Why We Should Leave Plastic in 2018- Alana Riley

By Alana Riley 

If the past year has taught us anything, it’s that plastic is pretty shit. Our national recycling scheme (ie. those pesky yellow bins on your curbside) doesn’t seem to be making the dent it used to. Of course, we’ve known plastic was shit for a long time, but 2018 revealed some startling truths that have been left undiscussed for far too long. The Australian National Waste Report, for example, revealed in November that of the 3 million tonnes of plastic produced in Australia each year, only 12% of it actually ended up in a recycling bin. That’s roughly 2.64 million tonnes of plastic left to landfill (or our oceans) 

So, if the past year has taught us anything, it’s that encouraging recycling is not enough anymore. Recycling was, in hind sight, never enough.  

Glass Magazine spoke to QUT Guild Environmental Officers Ben English and Laura Harland for their take on the plastic-crisis we’re currently facing. 

“We attempted to ban plastic bags, but it just caused businesses like Coles to start charging 10c per bag,” Ben said. “We’re giving money to the corporation and worsening the plastic crisis.” 

Ben said that the recycling systems in Australia are insufficient, with the “just chuck it in the yellow bin” mentality not cutting it anymore. 

They said the time spent using single use plastics, such as a straw or plastic lining of a coffee cup, is “disproportionate to the many thousands of years it will take for that plastic to break down.”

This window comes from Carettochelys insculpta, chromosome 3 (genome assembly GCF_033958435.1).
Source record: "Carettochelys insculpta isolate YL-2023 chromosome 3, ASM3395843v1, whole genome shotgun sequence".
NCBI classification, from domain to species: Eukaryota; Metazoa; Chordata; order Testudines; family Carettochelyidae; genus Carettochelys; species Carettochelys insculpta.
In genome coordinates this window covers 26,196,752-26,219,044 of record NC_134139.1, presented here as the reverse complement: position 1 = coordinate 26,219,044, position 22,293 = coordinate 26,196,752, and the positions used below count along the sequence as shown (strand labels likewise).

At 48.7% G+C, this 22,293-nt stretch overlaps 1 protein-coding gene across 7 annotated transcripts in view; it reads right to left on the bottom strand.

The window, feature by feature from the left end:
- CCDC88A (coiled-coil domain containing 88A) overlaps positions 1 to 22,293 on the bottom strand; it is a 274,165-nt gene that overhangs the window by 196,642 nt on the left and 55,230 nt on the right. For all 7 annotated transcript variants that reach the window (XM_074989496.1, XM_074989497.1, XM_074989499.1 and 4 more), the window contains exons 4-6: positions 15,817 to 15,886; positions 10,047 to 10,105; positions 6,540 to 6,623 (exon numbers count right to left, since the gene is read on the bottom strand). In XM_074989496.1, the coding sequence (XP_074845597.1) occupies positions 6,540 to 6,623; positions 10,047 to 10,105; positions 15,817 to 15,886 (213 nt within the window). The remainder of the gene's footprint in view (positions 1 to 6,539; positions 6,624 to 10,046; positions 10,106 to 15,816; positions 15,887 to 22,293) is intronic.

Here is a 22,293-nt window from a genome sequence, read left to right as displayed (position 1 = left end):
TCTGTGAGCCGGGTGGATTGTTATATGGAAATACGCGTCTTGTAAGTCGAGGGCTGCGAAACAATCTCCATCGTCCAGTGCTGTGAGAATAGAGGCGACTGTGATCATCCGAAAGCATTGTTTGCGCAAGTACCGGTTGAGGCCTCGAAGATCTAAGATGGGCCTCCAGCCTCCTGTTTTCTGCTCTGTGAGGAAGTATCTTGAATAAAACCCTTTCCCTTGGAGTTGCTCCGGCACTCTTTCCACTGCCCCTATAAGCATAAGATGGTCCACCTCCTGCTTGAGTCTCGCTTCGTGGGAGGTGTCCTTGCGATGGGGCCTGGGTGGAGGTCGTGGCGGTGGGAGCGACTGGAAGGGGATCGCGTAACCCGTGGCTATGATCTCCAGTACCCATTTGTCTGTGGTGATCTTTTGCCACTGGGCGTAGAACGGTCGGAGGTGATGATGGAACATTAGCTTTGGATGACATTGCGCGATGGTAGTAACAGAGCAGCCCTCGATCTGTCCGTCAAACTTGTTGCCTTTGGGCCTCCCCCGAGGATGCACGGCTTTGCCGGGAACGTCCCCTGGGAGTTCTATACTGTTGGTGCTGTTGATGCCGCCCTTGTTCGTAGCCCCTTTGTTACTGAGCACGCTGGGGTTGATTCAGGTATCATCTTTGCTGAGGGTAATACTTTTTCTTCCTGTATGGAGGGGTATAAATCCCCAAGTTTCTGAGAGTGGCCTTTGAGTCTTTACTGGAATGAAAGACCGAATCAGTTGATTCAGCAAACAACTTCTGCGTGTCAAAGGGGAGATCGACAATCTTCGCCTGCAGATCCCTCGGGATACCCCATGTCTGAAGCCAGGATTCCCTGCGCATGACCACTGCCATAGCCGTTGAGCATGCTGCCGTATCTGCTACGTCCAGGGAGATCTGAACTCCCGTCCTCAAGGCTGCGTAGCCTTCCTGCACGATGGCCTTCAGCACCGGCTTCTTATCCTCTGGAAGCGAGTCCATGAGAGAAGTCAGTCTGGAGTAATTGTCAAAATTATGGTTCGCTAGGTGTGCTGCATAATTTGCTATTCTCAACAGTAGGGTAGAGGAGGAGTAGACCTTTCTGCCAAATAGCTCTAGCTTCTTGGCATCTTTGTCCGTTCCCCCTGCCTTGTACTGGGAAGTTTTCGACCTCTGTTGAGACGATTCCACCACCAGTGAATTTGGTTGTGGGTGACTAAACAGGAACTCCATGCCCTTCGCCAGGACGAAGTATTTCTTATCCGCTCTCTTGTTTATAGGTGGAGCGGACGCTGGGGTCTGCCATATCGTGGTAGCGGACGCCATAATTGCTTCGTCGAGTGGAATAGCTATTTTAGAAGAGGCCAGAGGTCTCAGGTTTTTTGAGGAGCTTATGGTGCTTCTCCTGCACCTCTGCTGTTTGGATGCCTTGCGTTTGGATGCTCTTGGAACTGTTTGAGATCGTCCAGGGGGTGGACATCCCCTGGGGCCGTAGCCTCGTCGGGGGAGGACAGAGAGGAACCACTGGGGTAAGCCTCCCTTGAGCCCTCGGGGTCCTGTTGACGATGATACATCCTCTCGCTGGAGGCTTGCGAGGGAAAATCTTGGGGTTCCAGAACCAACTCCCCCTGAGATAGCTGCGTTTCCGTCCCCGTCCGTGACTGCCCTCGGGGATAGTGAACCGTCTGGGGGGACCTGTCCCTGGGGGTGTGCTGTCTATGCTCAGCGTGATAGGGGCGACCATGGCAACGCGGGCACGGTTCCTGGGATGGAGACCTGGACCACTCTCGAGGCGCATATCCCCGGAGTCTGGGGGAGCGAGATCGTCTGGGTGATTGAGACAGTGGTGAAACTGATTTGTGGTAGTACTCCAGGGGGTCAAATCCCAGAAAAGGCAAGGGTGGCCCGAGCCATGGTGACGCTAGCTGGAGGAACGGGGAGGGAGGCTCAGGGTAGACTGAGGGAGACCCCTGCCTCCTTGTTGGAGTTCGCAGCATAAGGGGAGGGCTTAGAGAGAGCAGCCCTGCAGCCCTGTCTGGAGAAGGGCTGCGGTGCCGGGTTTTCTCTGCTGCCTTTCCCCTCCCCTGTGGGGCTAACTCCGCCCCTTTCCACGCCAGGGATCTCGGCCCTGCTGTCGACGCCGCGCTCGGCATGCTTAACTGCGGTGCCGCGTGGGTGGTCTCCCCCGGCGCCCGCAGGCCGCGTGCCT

“It’s going to take a uni wide effort to stop selling single use plastic completely.” 

So, what’s next? 

In 2018, Queensland rolled out a plastic-bag ban state-wide, steel straws entered the mainstream and Coca-Cola began talks to phase out plastic straws. Plastic-free living is on the horizon and progress is well under way. But there’s more to living a plastic-conscious lifestyle than just skipping a straw when you get your bi-weekly juice.  

For students, reducing plastic usage can seem daunting and can be misconceived as a big and expensive commitment. But it’s really not. There are a lot of ways to easily and economically cut your plastic usage down.  

Laura said it can be easier than you think to start using your own containers and utensils when you go out, though being aware of the packaging your food comes in is important too.  

“I try and buy naked foods where I can. Markets are a good place to find unwrapped cheap fruit and veg and by doing this, you’re probably going to be eating healthier too,” Laura said. 

“If you need to buy something new, look into plastic free alternatives for those products, or even DIY recipes … a DIY product I’m most proud of is a deodorant I made using the recipe from Biome’s website. It works a treat for an afternoon bike ride, or a long day of protesting.” 

Some easy ways to jumpstart your plastic-free living are; visiting the Biome website for a whole range of plastic free alternatives, shopping at whole food stores such as The Source in West End, or taking a tote down to your local farmers market for some cheap fruit and veg. To get more involved in the environmental happenings on campus, you can also chuck Ben and Laura an email at environment@qutguild.com 

Alana Riley
Alana Riley
Articles: 8

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